What to do? Some questions and answers about handling measles concerns in the workplace

A boss who's worried about an outbreak of measles in the workplace needs to tread lightly.

Reports of a growing number of measles cases have employers wondering what they should be doing. But federal and state laws can limit their ability to require workers to be vaccinated. And it may be risky to even ask staffers whether they've gotten a measles or other type of vaccination.

News about a measles case in the New York City area has clients calling human resources provider Alcott HR Group seeking advice, said Bob Byrnes, director of risk management with the New York-based company.

"They're asking, what can they do? Can they go up and ask people if they're vaccinated, or if their children are," Byrnes said.

Some questions and answers about measles and the workplace:

Q. Can an employer require workers to be vaccinated against measles, or any other disease?

A. Legally, an employer can tell workers they must be vaccinated, but doing so puts them at risk for lawsuits under federal and state laws designed to shield workers from discrimination and protect their privacy.

Workers might bring lawsuits under the Americans with Disabilities Act, or ADA, which prohibits discrimination on medical grounds in the workplace. If they have religious beliefs that forbid their being vaccinated, they can also sue employers for discrimination under the Civil Rights Act of 1964.

"Employers should weigh the risks of mandating vaccinations or even asking about them before proceeding," says Audrey Mross, an employment law attorney with Munck Wilson Mandala in Dallas.

Q. What about people who work in health care or who handle food? Can they be forced to be vaccinated?

A. Employers in these industries may have more legal leeway in telling workers they need to be vaccinated. But even those workers cannot be forced to have vaccinations. There have been lawsuits against hospitals who tried to mandate vaccinations, and the health care facilities backed away from the requirement, Mross says.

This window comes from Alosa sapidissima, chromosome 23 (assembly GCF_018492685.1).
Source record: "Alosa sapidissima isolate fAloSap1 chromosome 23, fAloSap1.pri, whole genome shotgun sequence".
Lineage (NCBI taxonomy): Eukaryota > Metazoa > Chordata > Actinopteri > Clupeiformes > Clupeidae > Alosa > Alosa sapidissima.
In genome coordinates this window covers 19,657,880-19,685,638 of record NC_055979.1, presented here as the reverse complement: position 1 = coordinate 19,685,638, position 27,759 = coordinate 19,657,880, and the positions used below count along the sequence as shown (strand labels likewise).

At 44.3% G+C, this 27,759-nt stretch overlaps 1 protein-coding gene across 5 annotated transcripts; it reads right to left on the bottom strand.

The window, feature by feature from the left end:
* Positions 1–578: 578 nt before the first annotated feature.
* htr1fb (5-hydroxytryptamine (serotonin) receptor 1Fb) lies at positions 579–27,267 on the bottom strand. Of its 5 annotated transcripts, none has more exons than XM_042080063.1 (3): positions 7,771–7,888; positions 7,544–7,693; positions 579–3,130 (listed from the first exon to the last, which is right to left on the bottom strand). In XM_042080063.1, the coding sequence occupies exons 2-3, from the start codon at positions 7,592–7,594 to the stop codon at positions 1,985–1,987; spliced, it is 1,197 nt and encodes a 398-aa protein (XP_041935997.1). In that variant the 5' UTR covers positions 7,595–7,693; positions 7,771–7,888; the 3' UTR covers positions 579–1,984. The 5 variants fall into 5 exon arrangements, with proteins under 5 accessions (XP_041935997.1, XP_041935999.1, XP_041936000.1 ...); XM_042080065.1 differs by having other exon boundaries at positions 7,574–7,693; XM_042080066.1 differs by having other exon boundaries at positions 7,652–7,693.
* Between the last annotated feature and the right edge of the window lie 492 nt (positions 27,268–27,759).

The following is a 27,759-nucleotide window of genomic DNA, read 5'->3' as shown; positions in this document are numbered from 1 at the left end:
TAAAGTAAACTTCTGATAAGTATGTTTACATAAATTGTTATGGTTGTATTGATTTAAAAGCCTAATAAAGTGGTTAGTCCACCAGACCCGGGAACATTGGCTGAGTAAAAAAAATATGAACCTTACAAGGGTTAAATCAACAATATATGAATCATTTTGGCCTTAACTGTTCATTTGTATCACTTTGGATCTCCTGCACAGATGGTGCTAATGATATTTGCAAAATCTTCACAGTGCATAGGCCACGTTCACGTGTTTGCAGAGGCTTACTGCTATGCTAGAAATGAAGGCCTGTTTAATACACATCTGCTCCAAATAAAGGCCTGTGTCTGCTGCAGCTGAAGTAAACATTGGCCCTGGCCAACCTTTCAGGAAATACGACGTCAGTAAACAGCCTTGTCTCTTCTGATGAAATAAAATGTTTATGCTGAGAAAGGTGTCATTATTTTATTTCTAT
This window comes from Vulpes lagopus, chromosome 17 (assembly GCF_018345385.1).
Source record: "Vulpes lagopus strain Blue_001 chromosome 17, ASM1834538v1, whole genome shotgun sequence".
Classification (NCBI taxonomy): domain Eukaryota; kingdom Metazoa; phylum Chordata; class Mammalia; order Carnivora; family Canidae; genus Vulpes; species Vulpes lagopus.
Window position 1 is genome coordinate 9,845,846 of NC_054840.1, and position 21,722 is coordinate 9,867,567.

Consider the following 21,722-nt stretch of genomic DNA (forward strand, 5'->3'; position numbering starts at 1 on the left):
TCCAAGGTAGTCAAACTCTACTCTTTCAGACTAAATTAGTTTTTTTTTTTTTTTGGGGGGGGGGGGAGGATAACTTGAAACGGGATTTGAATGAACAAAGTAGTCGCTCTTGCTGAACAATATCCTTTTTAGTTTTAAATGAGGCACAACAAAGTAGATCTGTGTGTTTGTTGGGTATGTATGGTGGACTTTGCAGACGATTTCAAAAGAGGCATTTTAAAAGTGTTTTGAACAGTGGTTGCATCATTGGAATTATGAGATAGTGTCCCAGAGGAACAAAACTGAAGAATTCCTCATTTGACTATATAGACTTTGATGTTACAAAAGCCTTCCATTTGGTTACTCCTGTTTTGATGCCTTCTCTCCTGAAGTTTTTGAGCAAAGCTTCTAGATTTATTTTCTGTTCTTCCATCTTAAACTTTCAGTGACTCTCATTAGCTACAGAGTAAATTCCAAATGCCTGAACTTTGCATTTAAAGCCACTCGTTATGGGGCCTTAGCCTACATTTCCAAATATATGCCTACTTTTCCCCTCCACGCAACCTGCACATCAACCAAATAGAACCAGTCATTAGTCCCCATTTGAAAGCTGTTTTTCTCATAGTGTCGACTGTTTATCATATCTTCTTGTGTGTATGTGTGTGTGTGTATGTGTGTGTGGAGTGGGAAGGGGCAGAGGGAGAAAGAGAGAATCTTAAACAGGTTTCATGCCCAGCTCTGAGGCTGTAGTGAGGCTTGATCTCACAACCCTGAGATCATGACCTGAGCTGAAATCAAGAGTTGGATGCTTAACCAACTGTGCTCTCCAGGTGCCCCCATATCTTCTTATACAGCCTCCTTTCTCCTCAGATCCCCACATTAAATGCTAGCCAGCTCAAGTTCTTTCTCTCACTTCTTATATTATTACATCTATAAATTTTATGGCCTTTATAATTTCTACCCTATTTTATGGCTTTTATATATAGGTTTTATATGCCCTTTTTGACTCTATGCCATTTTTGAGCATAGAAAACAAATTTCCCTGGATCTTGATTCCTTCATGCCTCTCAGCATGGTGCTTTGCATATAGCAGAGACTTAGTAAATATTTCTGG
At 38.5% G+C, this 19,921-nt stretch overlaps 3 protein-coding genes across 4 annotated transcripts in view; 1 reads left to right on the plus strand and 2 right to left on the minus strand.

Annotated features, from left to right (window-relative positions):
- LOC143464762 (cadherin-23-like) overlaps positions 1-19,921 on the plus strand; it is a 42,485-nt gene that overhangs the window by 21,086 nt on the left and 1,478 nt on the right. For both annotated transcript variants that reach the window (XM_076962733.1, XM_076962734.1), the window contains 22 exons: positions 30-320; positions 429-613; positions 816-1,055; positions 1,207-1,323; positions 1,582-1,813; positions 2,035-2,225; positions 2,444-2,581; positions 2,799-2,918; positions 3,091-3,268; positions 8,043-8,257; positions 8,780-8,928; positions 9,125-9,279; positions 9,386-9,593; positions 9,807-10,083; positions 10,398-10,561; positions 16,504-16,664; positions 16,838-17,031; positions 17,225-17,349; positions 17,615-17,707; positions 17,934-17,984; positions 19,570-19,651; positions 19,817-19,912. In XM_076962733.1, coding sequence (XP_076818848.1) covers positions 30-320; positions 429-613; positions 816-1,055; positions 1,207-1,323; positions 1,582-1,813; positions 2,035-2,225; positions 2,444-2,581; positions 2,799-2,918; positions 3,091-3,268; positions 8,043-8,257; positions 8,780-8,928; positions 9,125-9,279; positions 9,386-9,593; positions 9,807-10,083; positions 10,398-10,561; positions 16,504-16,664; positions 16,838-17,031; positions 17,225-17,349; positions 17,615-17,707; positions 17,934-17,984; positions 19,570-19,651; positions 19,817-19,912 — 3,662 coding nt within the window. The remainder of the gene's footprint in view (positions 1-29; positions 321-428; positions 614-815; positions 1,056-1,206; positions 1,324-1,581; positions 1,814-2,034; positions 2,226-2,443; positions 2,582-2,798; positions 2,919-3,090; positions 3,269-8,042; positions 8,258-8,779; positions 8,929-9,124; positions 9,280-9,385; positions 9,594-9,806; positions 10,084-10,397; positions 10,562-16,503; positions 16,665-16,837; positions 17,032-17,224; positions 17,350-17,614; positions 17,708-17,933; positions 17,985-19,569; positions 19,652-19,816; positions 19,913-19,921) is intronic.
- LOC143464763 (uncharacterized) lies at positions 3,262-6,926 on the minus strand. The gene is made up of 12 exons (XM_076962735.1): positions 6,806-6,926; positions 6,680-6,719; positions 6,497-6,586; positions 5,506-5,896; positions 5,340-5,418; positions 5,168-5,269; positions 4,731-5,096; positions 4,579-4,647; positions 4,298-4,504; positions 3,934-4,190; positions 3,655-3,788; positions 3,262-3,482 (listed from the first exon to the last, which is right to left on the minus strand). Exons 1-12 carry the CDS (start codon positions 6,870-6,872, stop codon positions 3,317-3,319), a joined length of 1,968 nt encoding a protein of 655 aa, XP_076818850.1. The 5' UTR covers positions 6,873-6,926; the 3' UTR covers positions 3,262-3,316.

If health care workers refuse to be vaccinated, they're likely to be assigned to work that doesn't involve contact with patients, Alcott HR Group's Byrnes says.

Q. Why is it a problem to ask workers if they or their children have been vaccinated?

A. Laws including the ADA, the Health Insurance Portability and Accountability Act, or HIPAA, and the Genetic Information Nondiscrimination Act are designed to protect workers' privacy. Protection under federal law extends to a worker's family.

Q. What if employees suspect that a co-worker has measles and ask the boss about their health? What should an employer do?

A. If an employer is aware of a staffer's illness, the boss cannot discuss the worker's health with other employees, Byrnes says. Even if a staffer has gone public about an illness, an employer is still bound by the ADA and HIPAA not to reveal any information about it.

What employers can and should do is educate staffers about how to prevent the spread of disease.


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